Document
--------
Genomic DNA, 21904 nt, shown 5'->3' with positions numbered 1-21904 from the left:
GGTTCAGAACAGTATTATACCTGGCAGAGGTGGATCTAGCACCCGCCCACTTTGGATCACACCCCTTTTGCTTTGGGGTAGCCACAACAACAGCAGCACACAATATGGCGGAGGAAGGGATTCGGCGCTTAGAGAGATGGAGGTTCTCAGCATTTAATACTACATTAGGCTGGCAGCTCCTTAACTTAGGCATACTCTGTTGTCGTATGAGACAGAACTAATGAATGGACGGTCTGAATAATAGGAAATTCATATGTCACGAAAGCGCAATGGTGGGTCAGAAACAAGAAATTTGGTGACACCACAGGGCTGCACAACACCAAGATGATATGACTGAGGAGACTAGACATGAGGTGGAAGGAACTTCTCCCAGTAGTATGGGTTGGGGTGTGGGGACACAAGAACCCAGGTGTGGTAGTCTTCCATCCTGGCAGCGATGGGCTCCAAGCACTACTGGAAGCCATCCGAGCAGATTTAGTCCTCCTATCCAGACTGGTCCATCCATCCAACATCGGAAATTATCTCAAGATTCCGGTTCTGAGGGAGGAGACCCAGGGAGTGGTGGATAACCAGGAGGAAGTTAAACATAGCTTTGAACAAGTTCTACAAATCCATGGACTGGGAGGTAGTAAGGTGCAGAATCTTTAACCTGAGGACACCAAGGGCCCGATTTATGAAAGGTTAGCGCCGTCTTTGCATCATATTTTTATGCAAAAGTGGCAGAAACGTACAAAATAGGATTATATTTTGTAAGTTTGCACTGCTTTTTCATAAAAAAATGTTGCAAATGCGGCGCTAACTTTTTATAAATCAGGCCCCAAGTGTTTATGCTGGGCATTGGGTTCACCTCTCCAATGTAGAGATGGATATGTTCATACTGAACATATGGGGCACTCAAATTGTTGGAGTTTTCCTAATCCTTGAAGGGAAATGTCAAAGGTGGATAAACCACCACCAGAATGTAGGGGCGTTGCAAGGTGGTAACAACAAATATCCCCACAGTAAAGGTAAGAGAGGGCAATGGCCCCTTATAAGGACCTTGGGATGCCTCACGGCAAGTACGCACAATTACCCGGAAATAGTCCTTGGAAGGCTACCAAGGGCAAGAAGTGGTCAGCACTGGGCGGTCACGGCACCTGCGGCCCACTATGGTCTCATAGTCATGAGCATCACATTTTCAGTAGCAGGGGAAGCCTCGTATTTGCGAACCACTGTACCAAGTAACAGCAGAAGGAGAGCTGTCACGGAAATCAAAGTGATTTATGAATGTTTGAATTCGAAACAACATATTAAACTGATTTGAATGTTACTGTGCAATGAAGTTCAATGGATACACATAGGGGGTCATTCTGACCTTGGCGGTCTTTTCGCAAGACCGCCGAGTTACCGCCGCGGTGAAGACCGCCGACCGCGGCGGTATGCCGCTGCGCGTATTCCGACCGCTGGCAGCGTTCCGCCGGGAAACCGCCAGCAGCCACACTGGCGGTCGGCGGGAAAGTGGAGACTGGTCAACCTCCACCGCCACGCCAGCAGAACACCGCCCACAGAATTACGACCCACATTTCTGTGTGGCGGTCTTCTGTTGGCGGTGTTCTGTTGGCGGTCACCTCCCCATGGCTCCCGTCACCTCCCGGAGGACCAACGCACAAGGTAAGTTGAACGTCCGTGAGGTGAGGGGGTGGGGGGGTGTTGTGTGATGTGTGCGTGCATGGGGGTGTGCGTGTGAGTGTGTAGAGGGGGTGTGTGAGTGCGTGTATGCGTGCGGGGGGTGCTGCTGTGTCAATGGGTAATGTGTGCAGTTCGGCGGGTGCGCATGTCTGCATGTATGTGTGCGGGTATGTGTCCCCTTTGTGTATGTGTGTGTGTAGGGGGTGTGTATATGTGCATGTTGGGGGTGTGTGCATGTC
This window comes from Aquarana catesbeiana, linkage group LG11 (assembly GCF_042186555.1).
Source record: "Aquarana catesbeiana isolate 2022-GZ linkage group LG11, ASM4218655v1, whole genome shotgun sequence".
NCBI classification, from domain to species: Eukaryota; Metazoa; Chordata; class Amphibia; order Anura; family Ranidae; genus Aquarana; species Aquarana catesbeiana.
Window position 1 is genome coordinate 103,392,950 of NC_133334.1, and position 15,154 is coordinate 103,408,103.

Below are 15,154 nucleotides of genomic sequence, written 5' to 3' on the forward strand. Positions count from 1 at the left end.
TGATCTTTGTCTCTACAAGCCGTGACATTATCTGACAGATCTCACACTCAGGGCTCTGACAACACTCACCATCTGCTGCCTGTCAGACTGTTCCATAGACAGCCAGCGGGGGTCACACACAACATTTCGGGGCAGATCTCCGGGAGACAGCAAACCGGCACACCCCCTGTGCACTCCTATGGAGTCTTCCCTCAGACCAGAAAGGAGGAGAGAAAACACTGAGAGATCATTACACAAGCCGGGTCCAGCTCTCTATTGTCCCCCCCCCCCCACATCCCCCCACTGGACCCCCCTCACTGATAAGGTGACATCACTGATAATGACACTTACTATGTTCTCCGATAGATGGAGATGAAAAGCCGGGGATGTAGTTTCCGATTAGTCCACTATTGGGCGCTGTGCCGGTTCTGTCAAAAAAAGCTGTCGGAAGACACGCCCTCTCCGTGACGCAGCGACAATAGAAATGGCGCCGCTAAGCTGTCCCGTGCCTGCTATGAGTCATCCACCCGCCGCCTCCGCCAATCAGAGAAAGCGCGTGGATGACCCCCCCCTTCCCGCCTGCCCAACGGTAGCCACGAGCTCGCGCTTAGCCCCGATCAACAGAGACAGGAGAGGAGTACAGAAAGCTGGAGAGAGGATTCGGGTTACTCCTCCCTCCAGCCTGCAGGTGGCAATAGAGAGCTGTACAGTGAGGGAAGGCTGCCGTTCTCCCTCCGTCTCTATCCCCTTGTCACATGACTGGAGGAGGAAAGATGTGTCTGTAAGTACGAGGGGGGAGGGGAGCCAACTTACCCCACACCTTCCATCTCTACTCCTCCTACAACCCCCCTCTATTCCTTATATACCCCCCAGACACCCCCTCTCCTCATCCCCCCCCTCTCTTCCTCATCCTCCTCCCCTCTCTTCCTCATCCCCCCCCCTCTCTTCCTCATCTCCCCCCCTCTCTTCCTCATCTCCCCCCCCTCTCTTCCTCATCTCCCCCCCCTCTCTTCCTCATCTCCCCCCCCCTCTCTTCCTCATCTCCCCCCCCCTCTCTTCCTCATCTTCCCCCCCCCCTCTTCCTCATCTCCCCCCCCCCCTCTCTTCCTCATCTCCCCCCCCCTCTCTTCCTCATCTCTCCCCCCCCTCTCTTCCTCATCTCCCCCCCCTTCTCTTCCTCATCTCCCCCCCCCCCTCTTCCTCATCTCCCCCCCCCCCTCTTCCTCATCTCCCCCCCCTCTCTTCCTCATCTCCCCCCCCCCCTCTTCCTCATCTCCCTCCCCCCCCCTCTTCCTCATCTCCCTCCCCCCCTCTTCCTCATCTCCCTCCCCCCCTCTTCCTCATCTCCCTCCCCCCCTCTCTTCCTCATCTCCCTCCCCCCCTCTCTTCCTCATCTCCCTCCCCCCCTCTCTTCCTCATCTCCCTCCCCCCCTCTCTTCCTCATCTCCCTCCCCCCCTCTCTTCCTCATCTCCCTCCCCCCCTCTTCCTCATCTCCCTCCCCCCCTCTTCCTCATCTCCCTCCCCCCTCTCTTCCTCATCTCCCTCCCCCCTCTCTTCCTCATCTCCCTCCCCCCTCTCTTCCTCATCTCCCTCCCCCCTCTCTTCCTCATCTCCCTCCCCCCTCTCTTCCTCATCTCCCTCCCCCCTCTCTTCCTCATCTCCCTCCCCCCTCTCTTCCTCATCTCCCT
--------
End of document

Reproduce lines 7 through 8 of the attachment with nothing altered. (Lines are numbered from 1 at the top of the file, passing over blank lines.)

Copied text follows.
Below are 15,154 nucleotides of genomic sequence, written 5' to 3' on the forward strand. Positions count from 1 at the left end.
TGATCTTTGTCTCTACAAGCCGTGACATTATCTGACAGATCTCACACTCAGGGCTCTGACAACACTCACCATCTGCTGCCTGTCAGACTGTTCCATAGACAGCCAGCGGGGGTCACACACAACATTTCGGGGCAGATCTCCGGGAGACAGCAAACCGGCACACCCCCTGTGCACTCCTATGGAGTCTTCCCTCAGACCAGAAAGGAGGAGAGAAAACACTGAGAGATCATTACACAAGCCGGGTCCAGCTCTCTATTGTCCCCCCCCCCCCACATCCCCCCACTGGACCCCCCTCACTGATAAGGTGACATCACTGATAATGACACTTACTATGTTCTCCGATAGATGGAGATGAAAAGCCGGGGATGTAGTTTCCGATTAGTCCACTATTGGGCGCTGTGCCGGTTCTGTCAAAAAAAGCTGTCGGAAGACACGCCCTCTCCGTGACGCAGCGACAATAGAAATGGCGCCGCTAAGCTGTCCCGTGCCTGCTATGAGTCATCCACCCGCCGCCTCCGCCAATCAGAGAAAGCGCGTGGATGACCCCCCCCTTCCCGCCTGCCCAACGGTAGCCACGAGCTCGCGCTTAGCCCCGATCAACAGAGACAGGAGAGGAGTACAGAAAGCTGGAGAGAGGATTCGGGTTACTCCTCCCTCCAGCCTGCAGGTGGCAATAGAGAGCTGTACAGTGAGGGAAGGCTGCCGTTCTCCCTCCGTCTCTATCCCCTTGTCACATGACTGGAGGAGGAAAGATGTGTCTGTAAGTACGAGGGGGGAGGGGAGCCAACTTACCCCACACCTTCCATCTCTACTCCTCCTACAACCCCCCTCTATTCCTTATATACCCCCCAGACACCCCCTCTCCTCATCCCCCCCCTCTCTTCCTCATCCTCCTCCCCTCTCTTCCTCATCCCCCCCCCTCTCTTCCTCATCTCCCCCCCTCTCTTCCTCATCTCCCCCCCCTCTCTTCCTCATCTCCCCCCCCTCTCTTCCTCATCTCCCCCCCCCTCTCTTCCTCATCTCCCCCCCCCTCTCTTCCTCATCTTCCCCCCCCCCTCTTCCTCATCTCCCCCCCCCCCTCTCTTCCTCATCTCCCCCCCCCTCTCTTCCTCATCTCTCCCCCCCCTCTCTTCCTCATCTCCCCCCCCTTCTCTTCCTCATCTCCCCCCCCCCCTCTTCCTCATCTCCCCCCCCCCCTCTTCCTCATCTCCCCCCCCTCTCTTCCTCATCTCCCCCCCCCCCTCTTCCTCATCTCCCTCCCCCCCCCTCTTCCTCATCTCCCTCCCCCCCTCTTCCTCATCTCCCTCCCCCCCTCTTCCTCATCTCCCTCCCCCCCTCTCTTCCTCATCTCCCTCCCCCCCTCTCTTCCTCATCTCCCTCCCCCCCTCTCTTCCTCATCTCCCTCCCCCCCTCTCTTCCTCATCTCCCTCCCCCCCTCTCTTCCTCATCTCCCTCCCCCCCTCTTCCTCATCTCCCTCCCCCCCTCTTCCTCATCTCCCTCCCCCCTCTCTTCCTCATCTCCCTCCCCCCTCTCTTCCTCATCTCCCTCCCCCCTCTCTTCCTCATCTCCCTCCCCCCTCTCTTCCTCATCTCCCTCCCCCCTCTCTTCCTCATCTCCCTCCCCCCTCTCTTCCTCATCTCCCTCCCCCCTCTCTTCCTCATCTCCCT